Over the past hundred years, the population of elephants in African has been cut by half. They are being slaughtered at a rate of 30,000 to 35,000 a year.
Ways to curtail escalating exports of ivory from the European Union to China and elsewhere are the subject of discussions at  inter-governmental meetings in Brussels and Geneva this month and next.
Meanwhile, conservationists point out that any legal loopholes will allow poached ivory to be laundered into the ‘legal’ trade and thus fuel the continued killing.
“Weak European laws on ivory trading are a clear and present danger to Africa’s elephants, and a gift to poachers and smugglers who feed almost limitless demand for ivory in East Asia”, says Daniela Freyer of Pro Wildlife.
Mary Rice, of the Environmental Investigation Agency, added: “We are calling on EU countries to halt all ivory trade within, to and from the EU, and  strengthen enforcement. This includes measures to destroy their stockpiled ivory – both carvings and raw tusks - irrespective of its source and alleged age. We will only be able to end the elephant poaching crisis when the trade fuelling it is banned and demand curbed.”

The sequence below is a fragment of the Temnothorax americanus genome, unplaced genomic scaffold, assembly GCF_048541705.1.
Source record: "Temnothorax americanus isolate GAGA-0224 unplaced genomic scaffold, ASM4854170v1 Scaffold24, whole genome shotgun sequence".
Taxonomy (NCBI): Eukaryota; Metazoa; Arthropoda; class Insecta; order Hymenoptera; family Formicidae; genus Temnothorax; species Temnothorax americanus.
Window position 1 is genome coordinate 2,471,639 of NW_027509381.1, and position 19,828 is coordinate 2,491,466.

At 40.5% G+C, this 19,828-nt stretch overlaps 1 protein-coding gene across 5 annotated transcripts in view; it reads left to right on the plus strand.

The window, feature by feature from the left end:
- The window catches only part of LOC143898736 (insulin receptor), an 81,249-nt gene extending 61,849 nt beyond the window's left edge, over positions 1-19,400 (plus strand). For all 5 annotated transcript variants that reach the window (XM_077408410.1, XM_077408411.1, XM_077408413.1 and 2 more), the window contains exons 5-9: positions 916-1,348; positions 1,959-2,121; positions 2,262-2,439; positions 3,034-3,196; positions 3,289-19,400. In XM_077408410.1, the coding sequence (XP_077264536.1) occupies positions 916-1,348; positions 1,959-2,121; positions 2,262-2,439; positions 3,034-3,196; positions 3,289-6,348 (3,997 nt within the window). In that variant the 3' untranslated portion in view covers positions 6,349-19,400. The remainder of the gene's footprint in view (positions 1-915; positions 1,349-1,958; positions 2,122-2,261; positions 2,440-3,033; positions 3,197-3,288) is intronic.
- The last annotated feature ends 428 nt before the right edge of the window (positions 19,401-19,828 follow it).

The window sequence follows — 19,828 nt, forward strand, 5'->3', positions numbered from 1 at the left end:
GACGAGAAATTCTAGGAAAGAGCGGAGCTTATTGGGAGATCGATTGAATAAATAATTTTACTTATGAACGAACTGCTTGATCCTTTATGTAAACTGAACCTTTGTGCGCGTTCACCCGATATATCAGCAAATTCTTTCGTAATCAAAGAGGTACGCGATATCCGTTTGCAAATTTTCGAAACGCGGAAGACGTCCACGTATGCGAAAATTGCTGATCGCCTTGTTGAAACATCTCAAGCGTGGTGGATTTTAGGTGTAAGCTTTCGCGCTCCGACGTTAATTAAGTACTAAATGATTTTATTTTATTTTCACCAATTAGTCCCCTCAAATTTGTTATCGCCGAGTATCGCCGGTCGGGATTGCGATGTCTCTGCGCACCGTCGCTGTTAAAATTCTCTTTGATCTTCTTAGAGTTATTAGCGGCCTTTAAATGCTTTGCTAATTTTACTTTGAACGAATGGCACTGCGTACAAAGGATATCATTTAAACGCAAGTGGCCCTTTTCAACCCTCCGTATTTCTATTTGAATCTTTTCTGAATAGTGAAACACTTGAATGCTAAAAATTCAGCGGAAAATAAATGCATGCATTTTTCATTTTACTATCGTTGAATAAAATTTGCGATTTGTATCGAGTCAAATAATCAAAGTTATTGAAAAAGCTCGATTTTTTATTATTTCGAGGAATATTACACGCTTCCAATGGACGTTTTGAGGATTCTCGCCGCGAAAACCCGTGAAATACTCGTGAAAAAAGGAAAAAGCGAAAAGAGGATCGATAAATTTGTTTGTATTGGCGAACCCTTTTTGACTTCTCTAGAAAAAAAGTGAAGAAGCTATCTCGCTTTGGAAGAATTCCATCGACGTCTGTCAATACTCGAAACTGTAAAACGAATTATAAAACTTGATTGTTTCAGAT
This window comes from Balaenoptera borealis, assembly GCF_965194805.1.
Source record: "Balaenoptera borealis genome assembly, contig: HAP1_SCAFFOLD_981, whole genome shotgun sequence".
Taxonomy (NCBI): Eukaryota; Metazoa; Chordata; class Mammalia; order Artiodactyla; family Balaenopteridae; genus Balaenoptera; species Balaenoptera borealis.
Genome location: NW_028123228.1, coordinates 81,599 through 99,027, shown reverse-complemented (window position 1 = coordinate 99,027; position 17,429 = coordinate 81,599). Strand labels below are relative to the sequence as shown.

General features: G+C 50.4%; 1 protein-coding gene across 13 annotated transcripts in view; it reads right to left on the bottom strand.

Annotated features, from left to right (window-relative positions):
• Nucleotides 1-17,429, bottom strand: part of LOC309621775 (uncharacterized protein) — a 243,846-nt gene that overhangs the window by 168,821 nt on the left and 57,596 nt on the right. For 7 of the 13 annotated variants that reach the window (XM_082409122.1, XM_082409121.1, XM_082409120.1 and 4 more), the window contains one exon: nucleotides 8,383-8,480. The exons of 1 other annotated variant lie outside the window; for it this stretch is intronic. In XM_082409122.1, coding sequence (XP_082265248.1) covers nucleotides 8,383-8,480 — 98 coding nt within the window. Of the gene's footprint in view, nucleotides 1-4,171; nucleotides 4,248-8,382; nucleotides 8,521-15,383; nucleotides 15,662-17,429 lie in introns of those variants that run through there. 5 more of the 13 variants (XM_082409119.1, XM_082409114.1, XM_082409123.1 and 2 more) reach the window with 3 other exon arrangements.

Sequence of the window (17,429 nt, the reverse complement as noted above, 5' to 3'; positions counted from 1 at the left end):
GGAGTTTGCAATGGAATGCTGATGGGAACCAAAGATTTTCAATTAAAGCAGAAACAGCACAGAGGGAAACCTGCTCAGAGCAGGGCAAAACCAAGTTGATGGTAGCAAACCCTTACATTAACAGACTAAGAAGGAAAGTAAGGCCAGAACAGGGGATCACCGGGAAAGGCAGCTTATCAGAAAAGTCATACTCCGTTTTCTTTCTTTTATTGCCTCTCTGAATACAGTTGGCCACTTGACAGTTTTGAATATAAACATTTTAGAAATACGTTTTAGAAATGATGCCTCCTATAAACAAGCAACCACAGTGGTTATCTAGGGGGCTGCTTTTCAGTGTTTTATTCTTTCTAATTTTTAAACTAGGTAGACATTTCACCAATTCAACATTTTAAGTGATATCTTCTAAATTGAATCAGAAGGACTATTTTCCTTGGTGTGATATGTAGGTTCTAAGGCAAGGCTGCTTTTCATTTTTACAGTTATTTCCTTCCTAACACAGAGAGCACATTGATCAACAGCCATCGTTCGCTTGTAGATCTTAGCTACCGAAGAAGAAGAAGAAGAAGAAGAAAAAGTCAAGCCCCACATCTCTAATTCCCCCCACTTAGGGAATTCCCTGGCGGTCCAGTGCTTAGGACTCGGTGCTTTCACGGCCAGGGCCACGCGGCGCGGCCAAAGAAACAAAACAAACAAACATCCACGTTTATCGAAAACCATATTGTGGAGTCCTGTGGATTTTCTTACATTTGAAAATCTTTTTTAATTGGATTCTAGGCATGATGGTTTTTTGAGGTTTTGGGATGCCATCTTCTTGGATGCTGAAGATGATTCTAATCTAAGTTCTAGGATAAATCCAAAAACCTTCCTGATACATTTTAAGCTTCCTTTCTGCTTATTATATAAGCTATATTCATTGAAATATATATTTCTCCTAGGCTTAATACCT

The United States administration has announced a federal ban - with very narrow exemptions - by prohibiting all imports and  exports and resales of ivory by auction houses and other dealers.
Lisbon is said to have more ivory items stocked by antique dealers, jewellery shops, flea markets and other outlets than any other much larger city in southern Europe.
An academic study a few years ago revealed that of 626 ivory items seen for sale in Lisbon, the most numerous were antique figurines from Europe and Asia, followed by busts and figurines carved in the 1970s from Angola, and antique crucifixes from India, Europe and Sri Lanka.